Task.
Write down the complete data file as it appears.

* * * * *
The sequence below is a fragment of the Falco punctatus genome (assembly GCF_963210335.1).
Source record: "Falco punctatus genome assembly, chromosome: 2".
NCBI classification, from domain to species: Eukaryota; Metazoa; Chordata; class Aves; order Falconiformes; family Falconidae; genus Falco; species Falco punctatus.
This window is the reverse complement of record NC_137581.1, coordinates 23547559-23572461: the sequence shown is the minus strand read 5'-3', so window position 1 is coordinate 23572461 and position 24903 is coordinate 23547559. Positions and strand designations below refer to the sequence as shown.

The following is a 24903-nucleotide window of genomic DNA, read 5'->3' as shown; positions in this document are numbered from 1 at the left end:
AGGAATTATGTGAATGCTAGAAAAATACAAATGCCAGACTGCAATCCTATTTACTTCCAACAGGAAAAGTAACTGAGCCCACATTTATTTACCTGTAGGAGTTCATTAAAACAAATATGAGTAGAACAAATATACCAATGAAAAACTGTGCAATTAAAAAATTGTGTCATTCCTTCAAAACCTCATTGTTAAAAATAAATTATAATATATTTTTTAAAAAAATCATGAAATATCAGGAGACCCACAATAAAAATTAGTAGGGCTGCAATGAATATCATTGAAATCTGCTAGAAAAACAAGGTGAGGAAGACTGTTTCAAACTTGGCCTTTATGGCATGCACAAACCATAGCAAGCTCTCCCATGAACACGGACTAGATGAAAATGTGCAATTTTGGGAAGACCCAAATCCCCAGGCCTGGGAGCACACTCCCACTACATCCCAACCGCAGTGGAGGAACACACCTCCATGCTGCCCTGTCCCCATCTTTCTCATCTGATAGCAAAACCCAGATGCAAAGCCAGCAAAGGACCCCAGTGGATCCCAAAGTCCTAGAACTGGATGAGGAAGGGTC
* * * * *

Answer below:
The sequence below is a fragment of the Falco punctatus genome (assembly GCF_963210335.1).
Source record: "Falco punctatus genome assembly, chromosome: 2".
NCBI classification, from domain to species: Eukaryota; Metazoa; Chordata; class Aves; order Falconiformes; family Falconidae; genus Falco; species Falco punctatus.
This window is the reverse complement of record NC_137581.1, coordinates 23547559-23572461: the sequence shown is the minus strand read 5'-3', so window position 1 is coordinate 23572461 and position 24903 is coordinate 23547559. Positions and strand designations below refer to the sequence as shown.

The following is a 24903-nucleotide window of genomic DNA, read 5'->3' as shown; positions in this document are numbered from 1 at the left end:
AGGAATTATGTGAATGCTAGAAAAATACAAATGCCAGACTGCAATCCTATTTACTTCCAACAGGAAAAGTAACTGAGCCCACATTTATTTACCTGTAGGAGTTCATTAAAACAAATATGAGTAGAACAAATATACCAATGAAAAACTGTGCAATTAAAAAATTGTGTCATTCCTTCAAAACCTCATTGTTAAAAATAAATTATAATATATTTTTTAAAAAAATCATGAAATATCAGGAGACCCACAATAAAAATTAGTAGGGCTGCAATGAATATCATTGAAATCTGCTAGAAAAACAAGGTGAGGAAGACTGTTTCAAACTTGGCCTTTATGGCATGCACAAACCATAGCAAGCTCTCCCATGAACACGGACTAGATGAAAATGTGCAATTTTGGGAAGACCCAAATCCCCAGGCCTGGGAGCACACTCCCACTACATCCCAACCGCAGTGGAGGAACACACCTCCATGCTGCCCTGTCCCCATCTTTCTCATCTGATAGCAAAACCCAGATGCAAAGCCAGCAAAGGACCCCAGTGGATCCCAAAGTCCTAGAACTGGATGAGGAAGGGTC